Losing Control – and Finding it Again
(Full disclosure: I received an ARC for review through Library Thing’s Early Reviewers program.)
Rachel Watson’s life is in shambles. After she was unable to conceive a child with her then-husband, Tom, Rachel’s social drinking quickly spiraled out of control. Eventually, her struggle with alcoholism cost Rachel everything: her marriage, her friends, her home, her job, her dignity – even her memories and sense of self. Rachel doesn’t just get drunk, she gets flat-out wasted, with frequent blackouts and periods of lost time. Forced to move in with an old college acquaintance, taking the 8:04 train from Ashbury to Euston every weekend so that her landlady Cathy won’t know that she was fired from her job, Rachel thinks she’s hit rock bottom, or just about. And then she sees something on her morning commute that she shouldn’t, thrusting her into a whole new realm of awful.
The train to London conveniently carries Rachel past her old house, which Tom now shares with his new wife, Anna, and their baby daughter, Evie. Needless to say, this does little to help Rachel get over the hurt and trauma and move on with her life; in fact, she frequently stalks and harasses “the other woman” (though rarely without the boost of some “liquid courage”). Four doors down lives an attractive and (seemingly) adoring young couple. Nicknamed “Jason and Jess” by Rachel, the two serve as a blank slate onto which she projects all the hopes and dreams she once had for herself and Tom. Her emotional investment in their relationship is such that, when Rachel spots Jess kissing a man who most definitely is not Jason, Rachel feels personally betrayed.
But when Jess (Megan) goes missing – on the same night a blackout-drunk Rachel travels into Witney and returns home covered in blood and bruises – Rachel is thrust into the middle of the investigation. Or rather, she inserts herself there: the hunt for Megan’s killer gives Rachel’s own life a sense of purpose that she hasn’t felt in years. When the police fail to take her seriously (“the police think I’m a rubbernecker”), Rachel takes matters into her own hands, striking up a friendship with Megan’s potentially abusive husband, Scott; seeing her old therapist, Kamal Abdic, who may or may not have had an inappropriate relationship with his patient; and visiting the scene of the “crime” to jog her memory. And as Rachel realizes that she must keep her wits about her – especially if she’s ever to remember what transpired that fateful Saturday night – she makes a conscious effort to get her drinking under control. (In fact, The Girl on the Train often reads the like single most terrifying – and hopefully effective – anti-drinking PSA of all time.)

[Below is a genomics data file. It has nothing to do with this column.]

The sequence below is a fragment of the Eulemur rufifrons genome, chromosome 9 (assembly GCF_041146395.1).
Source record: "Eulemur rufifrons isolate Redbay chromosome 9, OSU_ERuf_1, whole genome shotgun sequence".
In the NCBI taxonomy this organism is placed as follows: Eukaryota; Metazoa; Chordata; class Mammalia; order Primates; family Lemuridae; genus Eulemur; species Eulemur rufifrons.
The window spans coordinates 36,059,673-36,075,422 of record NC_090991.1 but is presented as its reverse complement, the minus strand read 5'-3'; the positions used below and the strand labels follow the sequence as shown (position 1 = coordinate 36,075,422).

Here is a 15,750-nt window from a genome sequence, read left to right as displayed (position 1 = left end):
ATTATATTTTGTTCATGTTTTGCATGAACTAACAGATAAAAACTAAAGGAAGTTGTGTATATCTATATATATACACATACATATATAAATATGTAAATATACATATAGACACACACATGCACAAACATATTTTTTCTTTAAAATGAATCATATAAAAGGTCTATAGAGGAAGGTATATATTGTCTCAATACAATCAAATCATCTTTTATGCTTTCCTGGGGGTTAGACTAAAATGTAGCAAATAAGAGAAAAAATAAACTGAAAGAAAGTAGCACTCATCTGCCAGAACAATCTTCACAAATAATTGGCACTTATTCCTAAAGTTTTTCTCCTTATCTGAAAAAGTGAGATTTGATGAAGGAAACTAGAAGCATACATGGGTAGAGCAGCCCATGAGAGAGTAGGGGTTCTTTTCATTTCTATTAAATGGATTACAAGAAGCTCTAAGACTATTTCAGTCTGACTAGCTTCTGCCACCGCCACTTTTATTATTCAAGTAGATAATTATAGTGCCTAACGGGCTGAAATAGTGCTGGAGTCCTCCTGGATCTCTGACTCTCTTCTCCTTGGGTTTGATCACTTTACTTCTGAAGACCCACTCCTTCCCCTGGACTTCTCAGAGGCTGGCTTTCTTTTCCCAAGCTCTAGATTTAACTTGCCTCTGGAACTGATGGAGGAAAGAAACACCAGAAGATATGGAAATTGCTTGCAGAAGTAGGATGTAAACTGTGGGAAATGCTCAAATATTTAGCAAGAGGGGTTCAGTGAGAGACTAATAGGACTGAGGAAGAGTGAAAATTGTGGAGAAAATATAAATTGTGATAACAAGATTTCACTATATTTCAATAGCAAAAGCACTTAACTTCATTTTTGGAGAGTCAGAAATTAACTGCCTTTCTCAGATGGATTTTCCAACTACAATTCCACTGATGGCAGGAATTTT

Rachel’s narrative is interwoven with that of Megan, giving us a glimpse of her life in the year leading up to her disappearance; and Anna, who functions as a counterpoint of sorts to Tom/Rachel. Slowly their experiences converge, leading to a rather chilling denouement.
The Girl on the Train is a moody, atmospheric, and bleak story. From Megan’s disappearance on, it feels vaguely similar in tone and style to the big “woman in peril” suspense story of 2014, Gone Girl – what with its puzzling, he said/she said, who to believe? quality – a comparison that initially seems superficial at best (unfair at worst) but definitely gains strength with its twisty turny ending. I hesitate to say more (spoilers!), but Hawkins has crafted a fantastically compulsive read.
That said, Rachel’s insistence that she could tell which men were “good” and “bad” from her limited interactions with them rubbed me the wrong way. Frequently. Abusers aren’t just knife-wielding strangers who lunge at you in the dead of night, but also (often) people you know – intimately: friends, lovers, husbands, sons. Your neighbor in 6E or the barista at the cafe on the corner who you sometimes flirt with. Your boss; your boss’s boss. She barely knows Scott and Kamal, yet Rachel feels certain that one is the villain; the other, an innocent victim. That she’s mistaken on both counts and ultimately disabused of this notion results in a somewhat satisfactory payoff…but it does little to erase my early impressions of her.
4.5 stars, reluctantly rounded down to 4 where necessary.
Comments (May contain spoilers!)
Diversity: Rachel’s struggles with alcoholism form the backbone of the story. Megan’s therapist, Kamal Abdic, is a Serbian (?) immigrant to England.